In our review of the literature, no studies were found to have assessed the dental trauma knowledge of school teachers from the Eastern Province of Saudi Arabia.[15],[20],[21],[22] Therefore, to provide policymakers with appropriate data that can be used for future educational program decisions, this study was conducted to evaluate intermediate school teachers' knowledge levels and attitudes toward emergency management of dental trauma. In addition, the study aimed to identify factors affecting teachers' willingness to take on such responsibilities.


  Materials And Methods Top


Study design and participants

This cross-sectional study was conducted at intermediate schools in Dammam, Eastern Province, Saudi Arabia, between February and April 2019. The sample size was calculated considering a 95% confidence level, absolute precision of 5%, and an expected level of knowledge of 50%, which was observed in similar studies conducted on teachers in Saudi Arabia.[14],[15],[21] The minimum required sample size was calculated (http://www.stat.ubc.ca/~rollin/stats/ssize/b1.html) to be 380.

The Directorate of Education (DoE) in the province was approached to select public schools in Dammam city for recruiting participants. Prior to conducting the survey, permission was sought from educational authorities of the participating schools. The DoE authorities selected eight schools (four male schools and four female schools), and thus were non-probability selection. All teachers in these eight intermediate schools were invited to participate in the study.

Ethical approval was obtained from the Institutional Review Board of Imam Abdulrahman Bin Faisal University, Saudi Arabia. All participants signed terms of an informed written consent. In addition, the purpose and the methodology of the survey was explained to each participant, they were assured of data confidentiality/anonymity, and informed that participation was voluntary.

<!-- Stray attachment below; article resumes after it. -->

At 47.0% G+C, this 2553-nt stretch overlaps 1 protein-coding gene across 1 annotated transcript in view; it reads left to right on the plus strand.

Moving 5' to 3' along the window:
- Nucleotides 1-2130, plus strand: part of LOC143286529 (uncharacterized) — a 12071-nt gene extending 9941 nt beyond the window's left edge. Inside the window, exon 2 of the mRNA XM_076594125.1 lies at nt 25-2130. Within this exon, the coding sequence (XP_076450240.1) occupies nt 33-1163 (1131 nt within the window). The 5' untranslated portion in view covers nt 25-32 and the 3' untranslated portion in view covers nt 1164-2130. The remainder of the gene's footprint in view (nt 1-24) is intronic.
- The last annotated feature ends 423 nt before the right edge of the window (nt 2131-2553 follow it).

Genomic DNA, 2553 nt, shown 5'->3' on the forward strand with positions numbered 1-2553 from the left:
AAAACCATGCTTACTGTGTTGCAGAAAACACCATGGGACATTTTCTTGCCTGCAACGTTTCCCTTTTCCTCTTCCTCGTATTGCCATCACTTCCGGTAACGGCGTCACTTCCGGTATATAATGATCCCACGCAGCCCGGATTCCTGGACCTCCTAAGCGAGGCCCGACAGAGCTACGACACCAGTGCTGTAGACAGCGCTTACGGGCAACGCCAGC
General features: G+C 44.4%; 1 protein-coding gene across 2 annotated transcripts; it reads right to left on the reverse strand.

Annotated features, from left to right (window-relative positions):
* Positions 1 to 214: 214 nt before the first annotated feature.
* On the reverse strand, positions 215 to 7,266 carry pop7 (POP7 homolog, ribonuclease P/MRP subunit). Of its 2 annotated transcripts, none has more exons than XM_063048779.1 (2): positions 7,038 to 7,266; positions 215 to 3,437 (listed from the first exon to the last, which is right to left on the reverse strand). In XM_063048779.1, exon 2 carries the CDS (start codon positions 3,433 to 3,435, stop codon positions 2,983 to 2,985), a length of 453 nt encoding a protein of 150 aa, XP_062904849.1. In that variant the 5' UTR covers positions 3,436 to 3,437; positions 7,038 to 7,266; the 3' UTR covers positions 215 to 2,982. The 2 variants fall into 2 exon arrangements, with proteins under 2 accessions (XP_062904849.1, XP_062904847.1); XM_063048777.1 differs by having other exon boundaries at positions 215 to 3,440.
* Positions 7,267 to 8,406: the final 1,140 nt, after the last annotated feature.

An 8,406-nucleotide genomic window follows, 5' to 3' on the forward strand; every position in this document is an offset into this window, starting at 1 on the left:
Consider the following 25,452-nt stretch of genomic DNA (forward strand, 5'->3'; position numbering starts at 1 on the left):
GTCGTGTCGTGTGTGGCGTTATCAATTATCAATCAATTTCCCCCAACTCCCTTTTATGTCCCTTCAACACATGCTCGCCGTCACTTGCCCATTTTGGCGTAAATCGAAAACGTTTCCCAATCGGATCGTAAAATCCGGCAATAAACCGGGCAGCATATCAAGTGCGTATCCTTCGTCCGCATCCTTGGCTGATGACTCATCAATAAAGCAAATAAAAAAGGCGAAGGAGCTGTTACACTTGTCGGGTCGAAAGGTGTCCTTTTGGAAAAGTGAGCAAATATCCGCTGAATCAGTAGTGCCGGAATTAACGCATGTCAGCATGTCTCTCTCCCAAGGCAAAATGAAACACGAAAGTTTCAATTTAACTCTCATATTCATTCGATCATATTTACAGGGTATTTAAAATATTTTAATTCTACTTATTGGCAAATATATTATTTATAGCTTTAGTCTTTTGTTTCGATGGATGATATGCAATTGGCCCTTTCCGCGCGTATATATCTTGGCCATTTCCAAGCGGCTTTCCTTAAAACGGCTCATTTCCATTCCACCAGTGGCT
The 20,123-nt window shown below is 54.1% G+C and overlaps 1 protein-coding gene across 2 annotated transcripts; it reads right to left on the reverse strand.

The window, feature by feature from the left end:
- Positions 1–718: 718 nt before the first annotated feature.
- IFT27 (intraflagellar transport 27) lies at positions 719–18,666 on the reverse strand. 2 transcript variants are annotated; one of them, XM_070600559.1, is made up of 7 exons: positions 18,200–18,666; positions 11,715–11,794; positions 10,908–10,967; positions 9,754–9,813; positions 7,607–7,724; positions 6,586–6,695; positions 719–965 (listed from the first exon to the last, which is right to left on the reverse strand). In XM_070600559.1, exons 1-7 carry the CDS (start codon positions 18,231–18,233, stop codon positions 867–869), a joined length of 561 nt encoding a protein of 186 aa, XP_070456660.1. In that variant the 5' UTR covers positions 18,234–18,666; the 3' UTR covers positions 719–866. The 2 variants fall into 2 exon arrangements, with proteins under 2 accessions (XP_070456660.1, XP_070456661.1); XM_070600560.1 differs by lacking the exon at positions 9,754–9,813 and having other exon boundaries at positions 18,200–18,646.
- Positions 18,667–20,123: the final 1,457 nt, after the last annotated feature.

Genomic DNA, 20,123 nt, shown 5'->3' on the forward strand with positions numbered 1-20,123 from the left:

Study tool and administration

A self-administered survey in Arabic was distributed by the authors to all teachers at the selected schools between February and April 2019. The questionnaire was drafted and modified from previously validated surveys in similarly developing countries,[14],[18] and was first translated to Arabic and then back translated to ensure its validity. The final version of the questionnaire was pretested on 38 school teachers, who were not included in the final sample, and it was found to be suitable and well understood. In addition, the questionnaire was validated through intra-class correlation with a strong relation of 0.74.

Questions included in the final version were multiple choice questions based on the variables shown to be significant factors influencing the attitudes and behaviors related to dental trauma. In addition, variables considered pertinent and related to health-care and educational systems were also included. Thus, the questionnaire was divided into three parts. The first part elicited data regarding demographics, teaching experience, and employment responsibilities (administrative vs. teaching). The second part contained questions related to sources for dental trauma, and if the study participant experienced an incident of dental trauma whether in person, friends, or family or in the school setting. The final part elicited data regarding the knowledge and attitudes of the respondents toward the management of dental trauma.

Statistical analysis

The data were entered and organized in a database using SPSS version 20 (SPSS Inc., Chicago, IL, USA). Data cleaning/exploratory analysis was done to overcome any missing or nonresponse values. Nonresponse values were questions not answered or completed by the participants. Instead of eliminating the whole questionnaire by participants in case of nonresponse, questions were analyzed separately according to the complete response for those questions. This was done to gather as much useful information for each question and to not lose useful data. The results were then expressed in frequency distribution tables. In addition, a MannWhitney U-test was used to evaluate the effect of duration of teaching on attitude and knowledge and Chi-square test was used to evaluate the effect of dental trauma experience on each attitude and knowledge question. Significant differences were considered at a P value of 0.05.


  Results Top


The questionnaire was distributed to a total of 433 teachers, of which 398 (92%) responded. Of these, two-thirds were male, and the years of teaching experience ranged from <1 year to 32 years (mean: 9.1 ± 5.8 years) [Table 1]. Regarding dental trauma knowledge, 62% of the respondents relied on their health-care provider and 72% on the media. Further, 63% had experienced dental trauma either themselves or through people they knew.
Table 1: Demographic information regarding survey respondents